Furthermore, authentic literacy allows students to develop higher order thinking skills that is sadly lacking as teacher try to meet the needs of struggling learners by simplifying real-life texts which then causes the authenticity to be lost (Allington, 2001). There is an acute need for students to be able to read and write materials that require them to evaluate and synthesize information from various sources. Students will not be able to do that if the materials they encounter in the classroom are not authentic and have been simplified. Schmoker (2006) laments the lack of "substantive reading, writing and talking" (p.54) which are available from authentic texts. Teachers instead of providing easier texts could instead look into getting students to familiarize themselves with authentic texts that have higher-order language so that they can work towards obtaining the language of the educated and not be penalized for the lack of it.
To Silvers, Shorey and Crafton (2010), authentic literacy is important as it takes into account student diversity by providing a safe environment for students to evaluate on their world views, question and find answers to the assumptions and beliefs they bring into the classroom and evolve or reinforce identities. Authentic literacy allows students to become empowered democratic citizens as they engage in real-life literacy and making meaning of their learning (Powell & Davidson, 2005).
What does Authentic literacy instruction look like?
Despite teacher reservations about implementing authentic literacy in the classroom, due to time, score accountability, data driven administrations and a heavily weighed content curriculum, authentic literacy is "doable".
However, for authentic literacy to take place efficiently, teachers should consider the environment from which authentic literacy is to take place in.
Students need to feel a sense of security for them to be able to move beyond their comfort zone especially when they are asked by their teachers to take risks in the way they think and process thoughts and ideas. They must feel safe and know that they will be respected for their sharing and collaborating between them and their teacher, and their peers (Powell, Diamond & Burchinal, 2010).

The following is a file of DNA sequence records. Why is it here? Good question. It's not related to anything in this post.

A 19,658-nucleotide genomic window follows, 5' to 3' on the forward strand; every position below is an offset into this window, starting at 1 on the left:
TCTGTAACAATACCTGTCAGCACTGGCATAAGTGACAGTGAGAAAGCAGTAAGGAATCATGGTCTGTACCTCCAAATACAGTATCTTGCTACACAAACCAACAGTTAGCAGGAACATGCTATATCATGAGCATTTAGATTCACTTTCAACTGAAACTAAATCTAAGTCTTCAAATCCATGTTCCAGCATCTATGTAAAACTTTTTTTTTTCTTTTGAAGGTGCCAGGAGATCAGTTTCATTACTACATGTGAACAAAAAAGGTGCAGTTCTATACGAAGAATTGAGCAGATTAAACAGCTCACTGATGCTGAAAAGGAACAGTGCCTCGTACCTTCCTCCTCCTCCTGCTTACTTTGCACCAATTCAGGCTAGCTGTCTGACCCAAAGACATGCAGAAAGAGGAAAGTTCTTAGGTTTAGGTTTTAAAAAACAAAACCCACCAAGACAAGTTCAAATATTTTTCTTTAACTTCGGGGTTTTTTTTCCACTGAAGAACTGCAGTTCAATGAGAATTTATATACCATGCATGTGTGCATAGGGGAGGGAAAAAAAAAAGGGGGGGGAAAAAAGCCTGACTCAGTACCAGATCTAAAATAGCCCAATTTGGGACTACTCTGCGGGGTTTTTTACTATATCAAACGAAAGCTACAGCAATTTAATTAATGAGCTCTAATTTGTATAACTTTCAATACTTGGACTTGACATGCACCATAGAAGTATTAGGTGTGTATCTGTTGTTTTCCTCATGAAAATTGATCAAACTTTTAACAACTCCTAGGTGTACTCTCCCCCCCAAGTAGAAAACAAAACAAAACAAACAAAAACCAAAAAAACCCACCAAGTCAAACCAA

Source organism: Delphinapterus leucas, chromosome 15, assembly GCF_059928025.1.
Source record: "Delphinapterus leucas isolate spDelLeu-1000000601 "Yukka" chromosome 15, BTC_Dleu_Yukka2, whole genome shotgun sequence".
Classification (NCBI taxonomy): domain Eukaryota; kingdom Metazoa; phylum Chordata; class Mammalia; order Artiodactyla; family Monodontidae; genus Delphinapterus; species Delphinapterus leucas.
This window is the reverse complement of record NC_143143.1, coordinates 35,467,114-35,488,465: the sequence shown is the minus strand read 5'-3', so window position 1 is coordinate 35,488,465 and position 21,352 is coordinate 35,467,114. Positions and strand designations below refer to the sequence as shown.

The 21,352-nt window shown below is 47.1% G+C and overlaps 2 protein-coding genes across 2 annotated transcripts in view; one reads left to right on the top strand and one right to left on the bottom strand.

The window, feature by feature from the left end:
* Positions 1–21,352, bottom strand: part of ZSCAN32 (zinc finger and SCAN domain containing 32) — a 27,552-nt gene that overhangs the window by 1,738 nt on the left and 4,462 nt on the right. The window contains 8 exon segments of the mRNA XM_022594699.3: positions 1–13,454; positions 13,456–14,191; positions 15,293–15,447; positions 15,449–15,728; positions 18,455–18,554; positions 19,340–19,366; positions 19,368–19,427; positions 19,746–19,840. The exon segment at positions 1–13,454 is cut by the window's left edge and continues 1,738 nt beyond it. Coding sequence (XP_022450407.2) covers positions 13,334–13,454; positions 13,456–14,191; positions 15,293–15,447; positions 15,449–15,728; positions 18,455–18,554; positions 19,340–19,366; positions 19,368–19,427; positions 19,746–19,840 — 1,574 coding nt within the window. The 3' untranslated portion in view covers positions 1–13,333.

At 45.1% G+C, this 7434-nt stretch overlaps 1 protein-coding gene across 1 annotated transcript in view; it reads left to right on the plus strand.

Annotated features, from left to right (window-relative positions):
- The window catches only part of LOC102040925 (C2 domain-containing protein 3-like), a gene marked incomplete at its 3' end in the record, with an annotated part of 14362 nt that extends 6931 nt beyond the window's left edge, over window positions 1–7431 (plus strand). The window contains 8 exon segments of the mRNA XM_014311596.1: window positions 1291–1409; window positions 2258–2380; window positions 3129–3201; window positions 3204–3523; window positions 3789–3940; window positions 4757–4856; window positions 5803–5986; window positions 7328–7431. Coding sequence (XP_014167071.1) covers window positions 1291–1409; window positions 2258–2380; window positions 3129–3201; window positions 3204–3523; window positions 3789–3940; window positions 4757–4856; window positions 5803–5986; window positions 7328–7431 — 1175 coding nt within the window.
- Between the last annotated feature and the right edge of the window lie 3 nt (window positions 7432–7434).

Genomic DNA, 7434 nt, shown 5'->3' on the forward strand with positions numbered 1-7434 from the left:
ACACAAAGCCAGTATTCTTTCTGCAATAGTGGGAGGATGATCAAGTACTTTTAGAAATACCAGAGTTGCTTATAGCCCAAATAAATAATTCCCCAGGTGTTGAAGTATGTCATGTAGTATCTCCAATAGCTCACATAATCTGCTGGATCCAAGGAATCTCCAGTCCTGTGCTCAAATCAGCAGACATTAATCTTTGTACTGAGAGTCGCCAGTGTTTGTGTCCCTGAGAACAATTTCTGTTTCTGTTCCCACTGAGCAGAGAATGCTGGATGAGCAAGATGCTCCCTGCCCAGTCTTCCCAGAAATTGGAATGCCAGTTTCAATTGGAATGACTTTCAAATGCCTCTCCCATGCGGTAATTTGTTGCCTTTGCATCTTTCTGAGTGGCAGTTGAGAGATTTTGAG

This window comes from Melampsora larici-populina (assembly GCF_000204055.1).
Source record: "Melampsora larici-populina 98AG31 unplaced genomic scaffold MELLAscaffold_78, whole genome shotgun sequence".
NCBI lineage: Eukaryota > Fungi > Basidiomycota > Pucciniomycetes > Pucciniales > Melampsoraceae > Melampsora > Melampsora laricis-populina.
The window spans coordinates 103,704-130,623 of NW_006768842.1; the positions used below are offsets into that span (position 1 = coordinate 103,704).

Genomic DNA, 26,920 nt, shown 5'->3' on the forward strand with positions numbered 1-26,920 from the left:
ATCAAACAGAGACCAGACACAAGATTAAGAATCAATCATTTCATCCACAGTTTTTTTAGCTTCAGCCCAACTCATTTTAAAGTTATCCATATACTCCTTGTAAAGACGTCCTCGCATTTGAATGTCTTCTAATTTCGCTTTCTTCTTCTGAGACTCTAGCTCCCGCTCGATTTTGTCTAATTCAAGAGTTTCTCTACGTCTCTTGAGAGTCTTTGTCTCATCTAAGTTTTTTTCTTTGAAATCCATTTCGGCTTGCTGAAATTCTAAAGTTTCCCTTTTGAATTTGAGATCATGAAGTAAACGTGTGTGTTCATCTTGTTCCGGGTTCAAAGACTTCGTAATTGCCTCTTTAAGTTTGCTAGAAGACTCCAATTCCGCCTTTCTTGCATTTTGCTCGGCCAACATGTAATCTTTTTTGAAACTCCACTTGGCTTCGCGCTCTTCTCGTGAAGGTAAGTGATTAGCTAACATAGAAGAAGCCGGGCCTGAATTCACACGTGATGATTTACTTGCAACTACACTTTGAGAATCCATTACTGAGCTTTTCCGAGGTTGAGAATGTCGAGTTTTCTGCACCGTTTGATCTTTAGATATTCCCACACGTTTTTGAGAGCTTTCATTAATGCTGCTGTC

Students, especially from diverse backgrounds need to know that their cultural knowledge that they bring into the classroom is a valued asset in an authentic literacy classroom. They are allowed to be active participants in their learning and are expected to have differing opinions and reactions to interpreting content, materials and activities offered in the classroom. They can offer unique perspectives and that the classroom environment supports those differences (Powell & Davidson, 2005). There is a strong sense of self-worth when students know that their diversity is accepted and respected in an authentic literacy classroom. In fact Barnitz (1994) explains that students can achieve success when they use authentic talk linked to their home life.
When the right classroom environment has been set up, teachers can then begin to include the various authentic elements that reflect an authentic literacy classroom. The teachers is able to get students involved and engaged in activities that are allow students to have control of their learning, just like in the real world. They will feel empowered and competent in carrying out these activities. There are a lot of student-centered activities such as conducting experiments, testing out hypothesis, real-life problem solving task and inquiry-based learning. These types of activities allow students to be motivated and provide ample opportunities for them to think, revisit, revise, build connections and develop their critical thinking skills (Ablesser, 2008; Barnitz, 1994).
Literary activities that involve real-life audiences such as putting up plays, poetry slams and an actual book reading of a piece of personal piece of writing offers deeper connections for students and the texts they come into contact with. This according to Purcell-Gates et al (2007) supports an important part of authentic literacy which is the use of curriculum-required materials in a more meaningful manner as students are personally involved with the material used compared to the usual, read-a-text-and-answer-questions approach.